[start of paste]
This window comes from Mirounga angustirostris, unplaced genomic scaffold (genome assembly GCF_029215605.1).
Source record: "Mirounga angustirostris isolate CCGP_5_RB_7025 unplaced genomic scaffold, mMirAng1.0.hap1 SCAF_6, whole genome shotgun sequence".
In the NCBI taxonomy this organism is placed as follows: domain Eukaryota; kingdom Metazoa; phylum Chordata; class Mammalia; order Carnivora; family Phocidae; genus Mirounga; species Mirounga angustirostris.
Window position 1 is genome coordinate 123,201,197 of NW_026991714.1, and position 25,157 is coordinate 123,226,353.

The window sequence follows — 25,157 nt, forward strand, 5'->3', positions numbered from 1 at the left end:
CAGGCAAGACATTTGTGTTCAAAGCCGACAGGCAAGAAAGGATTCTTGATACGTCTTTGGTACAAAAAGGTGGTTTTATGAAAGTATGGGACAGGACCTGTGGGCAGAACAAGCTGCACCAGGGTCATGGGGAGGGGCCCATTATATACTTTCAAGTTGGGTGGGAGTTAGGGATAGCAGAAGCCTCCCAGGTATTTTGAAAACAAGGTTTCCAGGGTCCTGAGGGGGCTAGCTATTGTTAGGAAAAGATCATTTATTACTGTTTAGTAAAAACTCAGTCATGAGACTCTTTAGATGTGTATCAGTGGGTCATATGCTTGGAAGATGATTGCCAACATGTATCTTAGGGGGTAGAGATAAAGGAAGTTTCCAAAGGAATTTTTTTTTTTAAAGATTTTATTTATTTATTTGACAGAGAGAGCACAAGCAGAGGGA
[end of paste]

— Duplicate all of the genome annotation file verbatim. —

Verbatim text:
This window comes from Mirounga angustirostris, unplaced genomic scaffold (genome assembly GCF_029215605.1).
Source record: "Mirounga angustirostris isolate CCGP_5_RB_7025 unplaced genomic scaffold, mMirAng1.0.hap1 SCAF_6, whole genome shotgun sequence".
In the NCBI taxonomy this organism is placed as follows: domain Eukaryota; kingdom Metazoa; phylum Chordata; class Mammalia; order Carnivora; family Phocidae; genus Mirounga; species Mirounga angustirostris.
Window position 1 is genome coordinate 123,201,197 of NW_026991714.1, and position 25,157 is coordinate 123,226,353.

The window sequence follows — 25,157 nt, forward strand, 5'->3', positions numbered from 1 at the left end:
CAGGCAAGACATTTGTGTTCAAAGCCGACAGGCAAGAAAGGATTCTTGATACGTCTTTGGTACAAAAAGGTGGTTTTATGAAAGTATGGGACAGGACCTGTGGGCAGAACAAGCTGCACCAGGGTCATGGGGAGGGGCCCATTATATACTTTCAAGTTGGGTGGGAGTTAGGGATAGCAGAAGCCTCCCAGGTATTTTGAAAACAAGGTTTCCAGGGTCCTGAGGGGGCTAGCTATTGTTAGGAAAAGATCATTTATTACTGTTTAGTAAAAACTCAGTCATGAGACTCTTTAGATGTGTATCAGTGGGTCATATGCTTGGAAGATGATTGCCAACATGTATCTTAGGGGGTAGAGATAAAGGAAGTTTCCAAAGGAATTTTTTTTTTTAAAGATTTTATTTATTTATTTGACAGAGAGAGCACAAGCAGAGGGA